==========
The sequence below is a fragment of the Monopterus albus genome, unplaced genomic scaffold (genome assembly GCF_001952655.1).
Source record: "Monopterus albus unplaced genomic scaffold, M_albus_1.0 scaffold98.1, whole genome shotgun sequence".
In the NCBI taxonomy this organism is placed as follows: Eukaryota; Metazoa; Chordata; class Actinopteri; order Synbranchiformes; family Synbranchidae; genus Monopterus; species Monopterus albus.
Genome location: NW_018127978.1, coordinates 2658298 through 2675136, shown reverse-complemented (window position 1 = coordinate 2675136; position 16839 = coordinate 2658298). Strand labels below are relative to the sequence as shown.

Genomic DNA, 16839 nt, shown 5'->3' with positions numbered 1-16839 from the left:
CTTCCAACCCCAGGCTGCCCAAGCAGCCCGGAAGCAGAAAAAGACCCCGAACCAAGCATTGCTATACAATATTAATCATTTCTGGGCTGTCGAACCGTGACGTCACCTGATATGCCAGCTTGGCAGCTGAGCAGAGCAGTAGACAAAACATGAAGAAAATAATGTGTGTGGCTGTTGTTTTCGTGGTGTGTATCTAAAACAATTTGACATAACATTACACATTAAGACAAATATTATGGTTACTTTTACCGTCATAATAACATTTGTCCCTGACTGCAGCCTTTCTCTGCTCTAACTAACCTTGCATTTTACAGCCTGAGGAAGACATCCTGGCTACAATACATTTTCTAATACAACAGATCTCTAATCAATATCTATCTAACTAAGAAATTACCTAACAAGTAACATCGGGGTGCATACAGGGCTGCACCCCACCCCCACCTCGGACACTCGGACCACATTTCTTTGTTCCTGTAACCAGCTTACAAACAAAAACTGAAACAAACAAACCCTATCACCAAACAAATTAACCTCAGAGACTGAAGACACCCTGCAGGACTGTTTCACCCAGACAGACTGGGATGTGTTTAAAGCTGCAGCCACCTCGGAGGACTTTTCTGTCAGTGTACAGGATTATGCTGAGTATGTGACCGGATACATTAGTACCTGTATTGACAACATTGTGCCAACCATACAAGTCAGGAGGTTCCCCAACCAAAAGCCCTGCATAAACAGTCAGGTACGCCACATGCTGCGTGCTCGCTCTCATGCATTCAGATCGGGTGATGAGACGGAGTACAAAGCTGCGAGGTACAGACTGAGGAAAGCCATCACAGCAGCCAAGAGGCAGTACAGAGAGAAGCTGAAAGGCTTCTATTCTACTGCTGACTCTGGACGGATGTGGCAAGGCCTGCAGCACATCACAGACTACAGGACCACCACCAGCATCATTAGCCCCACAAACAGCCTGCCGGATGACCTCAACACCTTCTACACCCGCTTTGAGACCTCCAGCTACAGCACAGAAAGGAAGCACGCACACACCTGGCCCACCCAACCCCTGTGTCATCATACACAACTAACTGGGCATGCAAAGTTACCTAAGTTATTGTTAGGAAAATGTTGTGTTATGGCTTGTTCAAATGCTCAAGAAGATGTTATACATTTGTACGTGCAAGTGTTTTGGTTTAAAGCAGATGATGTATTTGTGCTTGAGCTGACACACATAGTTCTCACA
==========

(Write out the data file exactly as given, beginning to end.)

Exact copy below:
The sequence below is a fragment of the Monopterus albus genome, unplaced genomic scaffold (genome assembly GCF_001952655.1).
Source record: "Monopterus albus unplaced genomic scaffold, M_albus_1.0 scaffold98.1, whole genome shotgun sequence".
In the NCBI taxonomy this organism is placed as follows: Eukaryota; Metazoa; Chordata; class Actinopteri; order Synbranchiformes; family Synbranchidae; genus Monopterus; species Monopterus albus.
Genome location: NW_018127978.1, coordinates 2658298 through 2675136, shown reverse-complemented (window position 1 = coordinate 2675136; position 16839 = coordinate 2658298). Strand labels below are relative to the sequence as shown.

Genomic DNA, 16839 nt, shown 5'->3' with positions numbered 1-16839 from the left:
CTTCCAACCCCAGGCTGCCCAAGCAGCCCGGAAGCAGAAAAAGACCCCGAACCAAGCATTGCTATACAATATTAATCATTTCTGGGCTGTCGAACCGTGACGTCACCTGATATGCCAGCTTGGCAGCTGAGCAGAGCAGTAGACAAAACATGAAGAAAATAATGTGTGTGGCTGTTGTTTTCGTGGTGTGTATCTAAAACAATTTGACATAACATTACACATTAAGACAAATATTATGGTTACTTTTACCGTCATAATAACATTTGTCCCTGACTGCAGCCTTTCTCTGCTCTAACTAACCTTGCATTTTACAGCCTGAGGAAGACATCCTGGCTACAATACATTTTCTAATACAACAGATCTCTAATCAATATCTATCTAACTAAGAAATTACCTAACAAGTAACATCGGGGTGCATACAGGGCTGCACCCCACCCCCACCTCGGACACTCGGACCACATTTCTTTGTTCCTGTAACCAGCTTACAAACAAAAACTGAAACAAACAAACCCTATCACCAAACAAATTAACCTCAGAGACTGAAGACACCCTGCAGGACTGTTTCACCCAGACAGACTGGGATGTGTTTAAAGCTGCAGCCACCTCGGAGGACTTTTCTGTCAGTGTACAGGATTATGCTGAGTATGTGACCGGATACATTAGTACCTGTATTGACAACATTGTGCCAACCATACAAGTCAGGAGGTTCCCCAACCAAAAGCCCTGCATAAACAGTCAGGTACGCCACATGCTGCGTGCTCGCTCTCATGCATTCAGATCGGGTGATGAGACGGAGTACAAAGCTGCGAGGTACAGACTGAGGAAAGCCATCACAGCAGCCAAGAGGCAGTACAGAGAGAAGCTGAAAGGCTTCTATTCTACTGCTGACTCTGGACGGATGTGGCAAGGCCTGCAGCACATCACAGACTACAGGACCACCACCAGCATCATTAGCCCCACAAACAGCCTGCCGGATGACCTCAACACCTTCTACACCCGCTTTGAGACCTCCAGCTACAGCACAGAAAGGAAGCACGCACACACCTGGCCCACCCAACCCCTGTGTCATCATACACAACTAACTGGGCATGCAAAGTTACCTAAGTTATTGTTAGGAAAATGTTGTGTTATGGCTTGTTCAAATGCTCAAGAAGATGTTATACATTTGTACGTGCAAGTGTTTTGGTTTAAAGCAGATGATGTATTTGTGCTTGAGCTGACACACATAGTTCTCACA